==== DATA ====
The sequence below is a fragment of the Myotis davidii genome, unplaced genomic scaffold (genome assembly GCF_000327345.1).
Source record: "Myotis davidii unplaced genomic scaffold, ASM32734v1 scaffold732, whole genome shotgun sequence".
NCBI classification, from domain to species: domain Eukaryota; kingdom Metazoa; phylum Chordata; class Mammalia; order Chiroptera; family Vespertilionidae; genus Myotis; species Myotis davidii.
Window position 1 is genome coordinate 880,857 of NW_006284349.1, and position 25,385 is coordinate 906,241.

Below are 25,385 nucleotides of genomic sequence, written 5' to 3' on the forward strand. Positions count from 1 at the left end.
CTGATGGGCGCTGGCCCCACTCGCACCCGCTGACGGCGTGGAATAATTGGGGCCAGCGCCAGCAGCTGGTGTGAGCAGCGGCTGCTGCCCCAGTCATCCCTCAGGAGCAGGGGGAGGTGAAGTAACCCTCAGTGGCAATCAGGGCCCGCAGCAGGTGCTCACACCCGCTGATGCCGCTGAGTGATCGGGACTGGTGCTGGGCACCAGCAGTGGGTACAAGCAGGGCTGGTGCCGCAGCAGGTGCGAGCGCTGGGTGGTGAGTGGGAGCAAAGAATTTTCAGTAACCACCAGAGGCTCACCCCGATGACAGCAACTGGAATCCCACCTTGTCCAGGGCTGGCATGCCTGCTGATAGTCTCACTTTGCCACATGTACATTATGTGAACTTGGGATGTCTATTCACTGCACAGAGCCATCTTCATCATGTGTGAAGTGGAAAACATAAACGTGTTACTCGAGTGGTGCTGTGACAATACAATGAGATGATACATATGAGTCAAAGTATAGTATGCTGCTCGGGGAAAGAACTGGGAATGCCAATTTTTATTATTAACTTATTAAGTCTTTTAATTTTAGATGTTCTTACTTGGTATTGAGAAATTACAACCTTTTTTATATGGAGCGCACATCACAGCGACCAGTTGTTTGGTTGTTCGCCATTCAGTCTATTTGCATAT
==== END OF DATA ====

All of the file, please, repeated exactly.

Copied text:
The sequence below is a fragment of the Myotis davidii genome, unplaced genomic scaffold (genome assembly GCF_000327345.1).
Source record: "Myotis davidii unplaced genomic scaffold, ASM32734v1 scaffold732, whole genome shotgun sequence".
NCBI classification, from domain to species: domain Eukaryota; kingdom Metazoa; phylum Chordata; class Mammalia; order Chiroptera; family Vespertilionidae; genus Myotis; species Myotis davidii.
Window position 1 is genome coordinate 880,857 of NW_006284349.1, and position 25,385 is coordinate 906,241.

Below are 25,385 nucleotides of genomic sequence, written 5' to 3' on the forward strand. Positions count from 1 at the left end.
CTGATGGGCGCTGGCCCCACTCGCACCCGCTGACGGCGTGGAATAATTGGGGCCAGCGCCAGCAGCTGGTGTGAGCAGCGGCTGCTGCCCCAGTCATCCCTCAGGAGCAGGGGGAGGTGAAGTAACCCTCAGTGGCAATCAGGGCCCGCAGCAGGTGCTCACACCCGCTGATGCCGCTGAGTGATCGGGACTGGTGCTGGGCACCAGCAGTGGGTACAAGCAGGGCTGGTGCCGCAGCAGGTGCGAGCGCTGGGTGGTGAGTGGGAGCAAAGAATTTTCAGTAACCACCAGAGGCTCACCCCGATGACAGCAACTGGAATCCCACCTTGTCCAGGGCTGGCATGCCTGCTGATAGTCTCACTTTGCCACATGTACATTATGTGAACTTGGGATGTCTATTCACTGCACAGAGCCATCTTCATCATGTGTGAAGTGGAAAACATAAACGTGTTACTCGAGTGGTGCTGTGACAATACAATGAGATGATACATATGAGTCAAAGTATAGTATGCTGCTCGGGGAAAGAACTGGGAATGCCAATTTTTATTATTAACTTATTAAGTCTTTTAATTTTAGATGTTCTTACTTGGTATTGAGAAATTACAACCTTTTTTATATGGAGCGCACATCACAGCGACCAGTTGTTTGGTTGTTCGCCATTCAGTCTATTTGCATAT